Here’s my latest unpopular opinion, at least among people who generally agree with me. We should be reopening schools and our reaction and response to the coronavirus has been driven more by hysteria than reality. The damage we are doing to our children is unknown, but it’s certainly more harmful to them than the disease itself. The risk to the teachers and school personnel is minimal with the right precautions. 

The New York Times Magazine this weekend had an article that focused on Rhode Island, a Democratic state that kept their schools open. The state has shown that schools can open safely with the proper precautions and adjustments to schedules. They have not been major sources of community spread and have not seen significant spikes among school personnel. 

The threat of the disease to young people is tiny. Our children are far more likely to die or get injured from any myriad of activities than COVID. Elementary and middle school-aged children are more likely to die in a bicycle accident and far more likely to suffer long term injury from them. Among people under 35, COVID is not even in the top five causes of death. Younger Americans are more than twice as likely to die by suicide and about 50% more likely to be murdered than die of COVID-19. 

We’re keeping schools closed to primarily protect staff. COVID is far more deadly among older people and, while the spike starts at people over 35 years old, it’s not too serious until people are over 65. Even then, people below retirement age are about twice as likely to die of either heart disease or cancer than COVID. If we took curbing those deaths as seriously as we take COVID, we would close all the fast food joints for a year. That would probably save far more lives than closing schools. 

Social media and click-bait headlines drive much of the fear. On Twitter this morning, one woman posted a story from the New York Times to illustrate the threat of opening schools. The headline read “Covid-Linked Syndrome in Children Is Growing and Cases Are More Severe.” While the syndrome is disturbing, it’s also extremely rare. Only about 2,000 case have been reported in the country and only 30 resulted in deaths. It’s Jon Benet Ramsey for COVID. Instead of a murderous stranger waiting to break into our house and kill your children, it’s a disease that will be largely harmless to more than 99.9% of the people under 20 who get it and, yet, we are terrified of it. 

Unfortunately, COVID has become politicized like everything else in our society. If Democrats responded to hysteria, Republicans responded with denial. The disease is deadly and we need unprecedented actions and protections. It’s the leading cause of death, even if those deaths disproportionally impact older people. The right’s insistence on opposing any measures to keep people safe has resulted in community spread and a fallacy that the disease isn’t real.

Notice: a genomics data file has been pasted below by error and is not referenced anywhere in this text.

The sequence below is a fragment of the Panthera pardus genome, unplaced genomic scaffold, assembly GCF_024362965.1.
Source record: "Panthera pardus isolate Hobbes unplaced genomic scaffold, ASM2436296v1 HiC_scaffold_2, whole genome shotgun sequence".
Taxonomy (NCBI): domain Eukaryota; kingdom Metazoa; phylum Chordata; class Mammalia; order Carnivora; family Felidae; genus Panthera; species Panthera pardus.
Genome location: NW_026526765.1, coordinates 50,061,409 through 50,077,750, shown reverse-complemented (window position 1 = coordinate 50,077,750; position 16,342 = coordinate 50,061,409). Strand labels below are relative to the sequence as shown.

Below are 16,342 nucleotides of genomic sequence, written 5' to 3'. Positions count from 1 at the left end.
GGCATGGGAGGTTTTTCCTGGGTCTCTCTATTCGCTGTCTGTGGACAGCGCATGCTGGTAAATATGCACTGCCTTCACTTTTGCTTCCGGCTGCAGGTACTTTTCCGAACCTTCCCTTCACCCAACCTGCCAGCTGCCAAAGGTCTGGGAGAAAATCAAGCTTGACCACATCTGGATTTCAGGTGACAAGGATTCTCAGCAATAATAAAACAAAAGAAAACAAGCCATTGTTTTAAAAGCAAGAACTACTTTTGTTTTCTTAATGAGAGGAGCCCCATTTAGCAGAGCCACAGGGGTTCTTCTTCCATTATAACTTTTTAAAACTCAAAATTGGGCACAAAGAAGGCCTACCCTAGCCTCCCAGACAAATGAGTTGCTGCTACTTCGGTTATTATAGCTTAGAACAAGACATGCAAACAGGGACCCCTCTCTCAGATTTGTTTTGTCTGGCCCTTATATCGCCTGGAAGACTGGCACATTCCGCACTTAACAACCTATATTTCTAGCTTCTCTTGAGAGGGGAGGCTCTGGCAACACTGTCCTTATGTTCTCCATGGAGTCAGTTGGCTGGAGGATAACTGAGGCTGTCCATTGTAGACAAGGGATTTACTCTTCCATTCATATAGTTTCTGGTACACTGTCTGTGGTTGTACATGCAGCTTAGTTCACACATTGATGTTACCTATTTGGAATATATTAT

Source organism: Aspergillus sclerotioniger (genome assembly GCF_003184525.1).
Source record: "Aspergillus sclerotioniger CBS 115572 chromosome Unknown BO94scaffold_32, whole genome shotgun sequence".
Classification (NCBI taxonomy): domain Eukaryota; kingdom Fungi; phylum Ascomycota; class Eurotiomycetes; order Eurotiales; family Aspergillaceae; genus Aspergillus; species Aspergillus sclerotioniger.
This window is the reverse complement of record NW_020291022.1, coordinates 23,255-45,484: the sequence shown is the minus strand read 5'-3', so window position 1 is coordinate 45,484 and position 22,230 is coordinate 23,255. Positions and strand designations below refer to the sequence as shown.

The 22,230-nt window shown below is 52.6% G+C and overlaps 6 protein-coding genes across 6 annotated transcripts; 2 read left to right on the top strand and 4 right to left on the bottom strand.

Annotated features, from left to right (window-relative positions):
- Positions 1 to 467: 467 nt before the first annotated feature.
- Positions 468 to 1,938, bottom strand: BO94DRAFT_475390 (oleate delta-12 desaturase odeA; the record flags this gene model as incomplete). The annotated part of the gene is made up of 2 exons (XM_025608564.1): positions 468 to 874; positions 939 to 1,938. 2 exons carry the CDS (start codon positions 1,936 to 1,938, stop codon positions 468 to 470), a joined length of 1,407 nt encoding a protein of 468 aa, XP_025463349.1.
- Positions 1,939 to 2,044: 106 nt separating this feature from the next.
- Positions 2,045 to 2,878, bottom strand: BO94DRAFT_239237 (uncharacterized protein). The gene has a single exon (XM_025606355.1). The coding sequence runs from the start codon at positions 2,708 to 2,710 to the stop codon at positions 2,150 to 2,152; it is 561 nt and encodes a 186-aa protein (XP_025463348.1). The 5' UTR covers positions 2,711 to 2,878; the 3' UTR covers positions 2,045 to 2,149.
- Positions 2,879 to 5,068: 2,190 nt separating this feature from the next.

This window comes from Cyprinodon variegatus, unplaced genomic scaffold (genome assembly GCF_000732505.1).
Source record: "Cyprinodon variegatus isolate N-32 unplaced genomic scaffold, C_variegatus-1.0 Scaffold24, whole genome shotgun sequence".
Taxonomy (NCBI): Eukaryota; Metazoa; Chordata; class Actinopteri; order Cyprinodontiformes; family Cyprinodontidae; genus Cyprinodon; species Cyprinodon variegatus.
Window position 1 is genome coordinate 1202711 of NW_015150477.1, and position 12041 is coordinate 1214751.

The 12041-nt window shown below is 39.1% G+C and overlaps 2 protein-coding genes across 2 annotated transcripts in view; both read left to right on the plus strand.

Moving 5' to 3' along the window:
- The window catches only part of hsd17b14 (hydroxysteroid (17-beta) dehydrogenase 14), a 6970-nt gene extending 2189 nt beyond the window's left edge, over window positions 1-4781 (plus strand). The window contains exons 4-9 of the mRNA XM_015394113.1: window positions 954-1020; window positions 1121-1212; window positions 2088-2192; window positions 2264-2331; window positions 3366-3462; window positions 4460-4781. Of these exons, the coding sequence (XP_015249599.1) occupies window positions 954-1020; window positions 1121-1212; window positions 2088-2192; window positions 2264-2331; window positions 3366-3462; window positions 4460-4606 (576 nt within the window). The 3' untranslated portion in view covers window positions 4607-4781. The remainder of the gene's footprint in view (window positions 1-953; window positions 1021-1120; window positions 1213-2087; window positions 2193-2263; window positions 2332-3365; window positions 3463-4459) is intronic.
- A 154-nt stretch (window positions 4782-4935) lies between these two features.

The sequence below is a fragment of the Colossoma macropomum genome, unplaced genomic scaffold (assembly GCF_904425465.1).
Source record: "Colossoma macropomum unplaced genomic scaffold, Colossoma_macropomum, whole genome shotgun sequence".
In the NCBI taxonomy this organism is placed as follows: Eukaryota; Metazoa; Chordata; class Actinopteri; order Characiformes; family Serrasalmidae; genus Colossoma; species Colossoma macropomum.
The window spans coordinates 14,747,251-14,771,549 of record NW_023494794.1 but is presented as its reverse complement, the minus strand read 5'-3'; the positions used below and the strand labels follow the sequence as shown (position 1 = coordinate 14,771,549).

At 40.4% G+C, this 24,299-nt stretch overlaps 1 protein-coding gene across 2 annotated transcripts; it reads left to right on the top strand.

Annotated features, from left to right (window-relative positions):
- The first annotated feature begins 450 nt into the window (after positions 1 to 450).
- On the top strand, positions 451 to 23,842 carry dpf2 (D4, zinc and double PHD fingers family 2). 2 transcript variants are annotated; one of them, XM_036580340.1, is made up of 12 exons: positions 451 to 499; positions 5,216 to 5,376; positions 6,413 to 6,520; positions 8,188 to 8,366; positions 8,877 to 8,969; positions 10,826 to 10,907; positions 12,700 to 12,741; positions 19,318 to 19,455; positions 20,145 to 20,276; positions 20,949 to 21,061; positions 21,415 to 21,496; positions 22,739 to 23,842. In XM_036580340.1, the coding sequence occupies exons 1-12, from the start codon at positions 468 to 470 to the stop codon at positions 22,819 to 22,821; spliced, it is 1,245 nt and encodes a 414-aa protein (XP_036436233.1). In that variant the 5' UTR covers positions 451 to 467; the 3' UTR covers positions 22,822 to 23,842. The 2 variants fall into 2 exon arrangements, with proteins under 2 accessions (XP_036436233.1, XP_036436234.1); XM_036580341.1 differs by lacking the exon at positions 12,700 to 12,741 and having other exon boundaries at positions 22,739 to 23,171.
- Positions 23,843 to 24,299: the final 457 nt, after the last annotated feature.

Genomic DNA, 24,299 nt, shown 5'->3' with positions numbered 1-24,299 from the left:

We failed at the beginning of the pandemic and the blame rests mostly on Trump and his administration. They did not establish any sort of national response or plan. Instead of educating people, they insisted the disease was either a hoax or a Democratic plot. We should have used the initial shutdown last spring to put in place protections and programs that would have allowed us to open more safely like most other wealthy nations. Their response cost tens of thousands of lives. 

I believe that closing the schools last March was the right move. We knew too little about the virus and we needed to get it under control. That gave us six months to figure out how to get our children back in school by September. We failed them. 

There’s plenty of blame to go around. Democrats and Republicans listened more to the activists in their parties more than the experts.  They spent too much time arguing about whether or not to open schools than figuring out how to open them and keep people in schools safe as well as protecting those students who live in households with vulnerable family members. We didn’t do it and our kids will pay the price. 

I speak as the parent of two school aged children, both of whom are struggling in this time. I commend their teachers and support staff for trying to keep them engaged, but the effort is not sufficient. My children, especially the one in high school, will almost certainly suffer consequences of remote learning long after we have the coronavirus under control. At least the experience will be shared by others of her generation, but I suspect we won’t know the full impact on their generation for years and that the costs will likely be high. We should have done better. 


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